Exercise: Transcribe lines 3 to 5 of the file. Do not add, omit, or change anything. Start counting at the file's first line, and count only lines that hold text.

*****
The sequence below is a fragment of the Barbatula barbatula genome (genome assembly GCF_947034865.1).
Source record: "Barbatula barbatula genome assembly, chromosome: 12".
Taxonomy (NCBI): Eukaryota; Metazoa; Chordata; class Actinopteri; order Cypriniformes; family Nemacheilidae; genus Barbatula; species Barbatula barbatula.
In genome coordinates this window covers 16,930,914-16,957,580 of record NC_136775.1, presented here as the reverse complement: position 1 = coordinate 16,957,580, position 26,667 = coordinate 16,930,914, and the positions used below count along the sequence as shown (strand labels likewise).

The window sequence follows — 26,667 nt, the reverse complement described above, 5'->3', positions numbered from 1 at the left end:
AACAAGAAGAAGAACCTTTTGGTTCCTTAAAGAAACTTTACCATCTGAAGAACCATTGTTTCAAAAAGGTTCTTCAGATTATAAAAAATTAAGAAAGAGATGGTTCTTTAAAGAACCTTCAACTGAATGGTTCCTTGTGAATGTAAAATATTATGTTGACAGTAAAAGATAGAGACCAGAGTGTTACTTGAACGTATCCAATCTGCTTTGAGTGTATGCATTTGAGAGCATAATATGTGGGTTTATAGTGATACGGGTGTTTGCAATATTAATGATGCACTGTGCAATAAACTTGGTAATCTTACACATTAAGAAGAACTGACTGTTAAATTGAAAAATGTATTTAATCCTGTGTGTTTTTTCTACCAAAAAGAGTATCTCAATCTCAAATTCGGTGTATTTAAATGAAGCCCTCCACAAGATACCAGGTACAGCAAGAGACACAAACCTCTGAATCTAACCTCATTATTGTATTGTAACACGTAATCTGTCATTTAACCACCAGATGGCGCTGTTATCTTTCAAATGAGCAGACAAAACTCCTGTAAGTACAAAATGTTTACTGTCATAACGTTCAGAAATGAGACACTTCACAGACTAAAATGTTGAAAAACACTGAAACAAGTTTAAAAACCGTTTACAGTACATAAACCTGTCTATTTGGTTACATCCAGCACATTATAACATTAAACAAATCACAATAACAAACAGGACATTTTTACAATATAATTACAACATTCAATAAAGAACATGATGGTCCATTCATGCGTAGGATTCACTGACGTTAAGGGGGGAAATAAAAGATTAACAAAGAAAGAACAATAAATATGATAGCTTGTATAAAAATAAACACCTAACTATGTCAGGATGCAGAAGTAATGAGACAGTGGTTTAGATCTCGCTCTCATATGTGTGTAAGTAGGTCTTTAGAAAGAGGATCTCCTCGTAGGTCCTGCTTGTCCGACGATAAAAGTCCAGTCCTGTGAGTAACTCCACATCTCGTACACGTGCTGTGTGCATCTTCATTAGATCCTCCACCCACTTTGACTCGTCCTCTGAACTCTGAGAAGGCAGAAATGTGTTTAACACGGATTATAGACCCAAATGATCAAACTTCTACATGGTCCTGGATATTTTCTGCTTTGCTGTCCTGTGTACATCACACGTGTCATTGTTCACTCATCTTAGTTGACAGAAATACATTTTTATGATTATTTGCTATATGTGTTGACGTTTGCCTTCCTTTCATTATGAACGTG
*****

Taxonomy (NCBI): Eukaryota; Metazoa; Chordata; class Actinopteri; order Cypriniformes; family Nemacheilidae; genus Barbatula; species Barbatula barbatula.
In genome coordinates this window covers 16,930,914-16,957,580 of record NC_136775.1, presented here as the reverse complement: position 1 = coordinate 16,957,580, position 26,667 = coordinate 16,930,914, and the positions used below count along the sequence as shown (strand labels likewise).

The window sequence follows — 26,667 nt, the reverse complement described above, 5'->3', positions numbered from 1 at the left end: